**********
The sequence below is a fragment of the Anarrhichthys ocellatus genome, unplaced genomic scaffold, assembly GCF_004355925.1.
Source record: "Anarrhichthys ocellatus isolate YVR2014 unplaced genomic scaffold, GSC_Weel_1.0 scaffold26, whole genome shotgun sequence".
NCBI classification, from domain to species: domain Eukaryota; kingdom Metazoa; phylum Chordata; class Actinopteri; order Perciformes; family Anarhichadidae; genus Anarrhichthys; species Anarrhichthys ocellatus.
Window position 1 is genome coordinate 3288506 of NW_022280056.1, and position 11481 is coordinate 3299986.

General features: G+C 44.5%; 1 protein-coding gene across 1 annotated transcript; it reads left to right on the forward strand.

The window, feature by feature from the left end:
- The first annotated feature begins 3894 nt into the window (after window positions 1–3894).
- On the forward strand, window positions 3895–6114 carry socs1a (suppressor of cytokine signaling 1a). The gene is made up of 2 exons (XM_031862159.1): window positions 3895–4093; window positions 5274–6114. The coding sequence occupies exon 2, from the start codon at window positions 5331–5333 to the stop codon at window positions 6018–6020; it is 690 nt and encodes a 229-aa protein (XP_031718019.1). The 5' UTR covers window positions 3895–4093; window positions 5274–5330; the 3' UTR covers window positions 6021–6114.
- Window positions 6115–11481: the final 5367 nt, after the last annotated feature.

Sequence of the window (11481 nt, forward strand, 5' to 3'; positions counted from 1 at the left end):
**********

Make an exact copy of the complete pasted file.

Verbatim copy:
The sequence below is a fragment of the Anarrhichthys ocellatus genome, unplaced genomic scaffold, assembly GCF_004355925.1.
Source record: "Anarrhichthys ocellatus isolate YVR2014 unplaced genomic scaffold, GSC_Weel_1.0 scaffold26, whole genome shotgun sequence".
NCBI classification, from domain to species: domain Eukaryota; kingdom Metazoa; phylum Chordata; class Actinopteri; order Perciformes; family Anarhichadidae; genus Anarrhichthys; species Anarrhichthys ocellatus.
Window position 1 is genome coordinate 3288506 of NW_022280056.1, and position 11481 is coordinate 3299986.

General features: G+C 44.5%; 1 protein-coding gene across 1 annotated transcript; it reads left to right on the forward strand.

The window, feature by feature from the left end:
- The first annotated feature begins 3894 nt into the window (after window positions 1–3894).
- On the forward strand, window positions 3895–6114 carry socs1a (suppressor of cytokine signaling 1a). The gene is made up of 2 exons (XM_031862159.1): window positions 3895–4093; window positions 5274–6114. The coding sequence occupies exon 2, from the start codon at window positions 5331–5333 to the stop codon at window positions 6018–6020; it is 690 nt and encodes a 229-aa protein (XP_031718019.1). The 5' UTR covers window positions 3895–4093; window positions 5274–5330; the 3' UTR covers window positions 6021–6114.
- Window positions 6115–11481: the final 5367 nt, after the last annotated feature.

Sequence of the window (11481 nt, forward strand, 5' to 3'; positions counted from 1 at the left end):